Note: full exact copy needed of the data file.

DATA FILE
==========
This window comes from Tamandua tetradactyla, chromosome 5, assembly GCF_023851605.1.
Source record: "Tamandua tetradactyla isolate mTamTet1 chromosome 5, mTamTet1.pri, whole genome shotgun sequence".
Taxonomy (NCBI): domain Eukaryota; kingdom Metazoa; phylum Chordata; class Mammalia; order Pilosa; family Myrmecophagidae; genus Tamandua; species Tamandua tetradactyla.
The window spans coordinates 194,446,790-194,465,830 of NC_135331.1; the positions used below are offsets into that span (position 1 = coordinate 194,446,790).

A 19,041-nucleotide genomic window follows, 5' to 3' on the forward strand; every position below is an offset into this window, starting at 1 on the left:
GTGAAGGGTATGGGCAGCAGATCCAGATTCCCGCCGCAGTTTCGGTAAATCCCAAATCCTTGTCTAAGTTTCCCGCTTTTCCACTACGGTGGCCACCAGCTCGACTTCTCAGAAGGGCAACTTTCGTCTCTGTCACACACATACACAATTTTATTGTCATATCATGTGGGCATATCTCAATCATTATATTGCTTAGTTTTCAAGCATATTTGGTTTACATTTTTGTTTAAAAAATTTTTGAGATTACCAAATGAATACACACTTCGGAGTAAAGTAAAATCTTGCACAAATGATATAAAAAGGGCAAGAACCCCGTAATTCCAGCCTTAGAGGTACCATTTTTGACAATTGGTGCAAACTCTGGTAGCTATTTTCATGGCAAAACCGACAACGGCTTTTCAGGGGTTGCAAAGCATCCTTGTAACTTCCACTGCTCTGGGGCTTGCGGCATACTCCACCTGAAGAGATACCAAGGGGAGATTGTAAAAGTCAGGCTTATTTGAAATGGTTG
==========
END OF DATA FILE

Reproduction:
This window comes from Tamandua tetradactyla, chromosome 5, assembly GCF_023851605.1.
Source record: "Tamandua tetradactyla isolate mTamTet1 chromosome 5, mTamTet1.pri, whole genome shotgun sequence".
Taxonomy (NCBI): domain Eukaryota; kingdom Metazoa; phylum Chordata; class Mammalia; order Pilosa; family Myrmecophagidae; genus Tamandua; species Tamandua tetradactyla.
The window spans coordinates 194,446,790-194,465,830 of NC_135331.1; the positions used below are offsets into that span (position 1 = coordinate 194,446,790).

A 19,041-nucleotide genomic window follows, 5' to 3' on the forward strand; every position below is an offset into this window, starting at 1 on the left:
GTGAAGGGTATGGGCAGCAGATCCAGATTCCCGCCGCAGTTTCGGTAAATCCCAAATCCTTGTCTAAGTTTCCCGCTTTTCCACTACGGTGGCCACCAGCTCGACTTCTCAGAAGGGCAACTTTCGTCTCTGTCACACACATACACAATTTTATTGTCATATCATGTGGGCATATCTCAATCATTATATTGCTTAGTTTTCAAGCATATTTGGTTTACATTTTTGTTTAAAAAATTTTTGAGATTACCAAATGAATACACACTTCGGAGTAAAGTAAAATCTTGCACAAATGATATAAAAAGGGCAAGAACCCCGTAATTCCAGCCTTAGAGGTACCATTTTTGACAATTGGTGCAAACTCTGGTAGCTATTTTCATGGCAAAACCGACAACGGCTTTTCAGGGGTTGCAAAGCATCCTTGTAACTTCCACTGCTCTGGGGCTTGCGGCATACTCCACCTGAAGAGATACCAAGGGGAGATTGTAAAAGTCAGGCTTATTTGAAATGGTTG